Business

Free market failure: Isn't it time to consider a different model?

Liu Jun (L) of Lenovo introduces his company's Lenovo K800 smart phone
Image caption Big business has thrived with government support in many Asian countries

Many news stories this week seemed depressingly familiar.

David Cameron's foolhardy let's-blame-the-Europeans (again) speech in Davos, Christine Lagarde's scaremongering about another 1930s-style crisis and Mitt Romney's desire for the rich to pay less tax than the poor show how much the Western world lacks leadership, new ideas and a moral compass right now.

When they are not trying to blame someone else, make us fearful or enrich themselves, the West's politicians, bankers and economists keep banging the same drum.

They say we should go shopping, pay less tax and print more money to solve our problems.

If we can boost spending in Europe and America by getting the banks to lend again, uncork the hidden desire for consumption in the developing world in places like China and India, and liberalise competition in countries such as Japan, France and Italy, vast new opportunities will be unleashed, they tell us.

The trouble with these ideas is not just that they contain a whiff of self-interest, it is that they are also an attempt to reimpose a model which has failed.

Logically, their suggestions will only make the situation worse - which is exactly what is happening.

Another way?

These politicians and experts are also being intellectually dishonest.

They refuse to consider a different approach, even one that seems to work better.

Many countries have avoided economic hardship in the past few years, not because they were lucky, but because they have a different economic philosophy.

In Asia, where economic growth has been strongest, the state has played a much bigger role than in the US or UK, with big businesses explicitly supported by governments.

China's 150 biggest companies are all government directed, with four of them now among the top ten companies in the world. It has also established many of the world's biggest banks, the second-largest producer of telecoms and internet equipment and the second-largest PC maker.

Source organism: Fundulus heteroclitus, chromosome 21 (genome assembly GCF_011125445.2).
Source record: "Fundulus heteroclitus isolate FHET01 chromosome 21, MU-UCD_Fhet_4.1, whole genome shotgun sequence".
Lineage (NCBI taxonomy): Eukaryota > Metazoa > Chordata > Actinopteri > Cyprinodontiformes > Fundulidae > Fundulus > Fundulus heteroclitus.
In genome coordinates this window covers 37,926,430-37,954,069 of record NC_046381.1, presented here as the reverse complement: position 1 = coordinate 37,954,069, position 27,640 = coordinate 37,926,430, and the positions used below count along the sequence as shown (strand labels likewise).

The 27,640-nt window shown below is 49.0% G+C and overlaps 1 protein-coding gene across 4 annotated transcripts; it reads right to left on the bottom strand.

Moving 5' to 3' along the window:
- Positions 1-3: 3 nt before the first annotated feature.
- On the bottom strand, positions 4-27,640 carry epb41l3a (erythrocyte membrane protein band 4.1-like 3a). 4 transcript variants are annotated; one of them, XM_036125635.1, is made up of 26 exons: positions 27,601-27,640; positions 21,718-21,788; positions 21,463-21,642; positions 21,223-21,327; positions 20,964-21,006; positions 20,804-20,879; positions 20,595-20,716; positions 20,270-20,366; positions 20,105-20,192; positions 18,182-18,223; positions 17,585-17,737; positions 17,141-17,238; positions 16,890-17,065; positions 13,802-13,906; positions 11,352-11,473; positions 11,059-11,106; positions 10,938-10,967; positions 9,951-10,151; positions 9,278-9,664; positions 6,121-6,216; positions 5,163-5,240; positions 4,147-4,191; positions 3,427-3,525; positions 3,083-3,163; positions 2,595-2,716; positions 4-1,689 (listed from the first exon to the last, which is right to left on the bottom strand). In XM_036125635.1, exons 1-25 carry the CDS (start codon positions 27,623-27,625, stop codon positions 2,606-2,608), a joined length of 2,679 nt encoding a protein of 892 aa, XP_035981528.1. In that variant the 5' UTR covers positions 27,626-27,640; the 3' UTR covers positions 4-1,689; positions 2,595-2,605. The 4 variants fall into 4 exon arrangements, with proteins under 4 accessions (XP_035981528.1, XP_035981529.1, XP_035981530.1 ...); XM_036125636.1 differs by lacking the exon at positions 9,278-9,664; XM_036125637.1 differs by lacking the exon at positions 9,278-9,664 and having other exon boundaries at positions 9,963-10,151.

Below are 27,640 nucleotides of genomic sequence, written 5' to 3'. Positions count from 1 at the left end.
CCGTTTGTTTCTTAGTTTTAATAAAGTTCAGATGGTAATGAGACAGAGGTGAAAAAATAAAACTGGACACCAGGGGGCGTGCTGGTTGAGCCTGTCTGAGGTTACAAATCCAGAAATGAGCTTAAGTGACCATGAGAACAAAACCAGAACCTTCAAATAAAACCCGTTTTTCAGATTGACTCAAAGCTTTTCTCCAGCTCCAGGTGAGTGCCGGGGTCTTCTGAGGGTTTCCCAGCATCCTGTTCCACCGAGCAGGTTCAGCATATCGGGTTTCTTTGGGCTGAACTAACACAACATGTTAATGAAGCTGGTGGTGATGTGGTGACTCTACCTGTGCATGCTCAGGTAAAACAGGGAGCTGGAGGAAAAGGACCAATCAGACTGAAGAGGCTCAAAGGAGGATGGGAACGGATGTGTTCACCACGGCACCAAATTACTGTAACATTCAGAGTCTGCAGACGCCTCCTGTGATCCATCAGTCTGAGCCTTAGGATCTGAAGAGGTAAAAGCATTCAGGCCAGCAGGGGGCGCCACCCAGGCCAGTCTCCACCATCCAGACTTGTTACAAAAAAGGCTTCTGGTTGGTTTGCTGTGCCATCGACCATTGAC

And it is not just in China. Many of Singapore and Malaysia's biggest and most successful companies are also state directed, while many of the firms that dominate South Korea retain close links to the state, too.

Governments help these companies in a variety of ways. They restrict unnecessary competition to help them build economies of scale. They provide them with finance, give them favoured access to local customers or use legislation to keep foreign rivals at bay.

Because they don't have to generate endlessly rising quarterly profits and dividends, these state-backed companies have been able to reinvest and grow more quickly.

Although Westerners see this approach as unfair, it is not. It is just a different way to compete, and perhaps a better way. It also ensures that skills, jobs and wealth are kept at home, not sucked away overseas.

When Chinese, South Korean or many South East Asian companies venture abroad, though, their governments are beside them too.

If Chinese companies bid to build power plants or railways in Africa or Eastern Europe, the state or one of its banks will provide the customer with low-cost financing. The government also helps Chinese businesses gain access to valuable resources.

Schools, roads and bridges are built by Chinese workers in return for coal, oil and iron ore. That way, China gets the business, the jobs and the resources.

Self-interest

These countries see big international business deals as a way to win contracts and geopolitical influence at the same time. They are not just about making a quick buck - there are wider strategic interests.

Many European countries also take a different approach to economic management, notably Germany, which remains one of the strongest economies in the world.

The German government believes it has a duty to regulate markets when they get out of control, when they create bubbles or widen the gap between rich and poor. German citizens want their markets to serve the needs of society, not a few fat-cats. They prefer harmony to greed, and are willing to accept greater regulation to achieve this.

Economists, politicians and financiers in America, Britain and many other countries have become obsessed with the free-market mantra, with their belief in consumption and minimal regulation, because it served them (sometimes personally) so well for so long.

In the end though, it failed.

Instead of telling us we need more of the same, isn't it time for them to reflect on how their model should be improved?

Graeme Maxton's new book, The End of Progress, how modern economics has failed us was published by Wiley in 2011. He is a Fellow of the Club of Rome.

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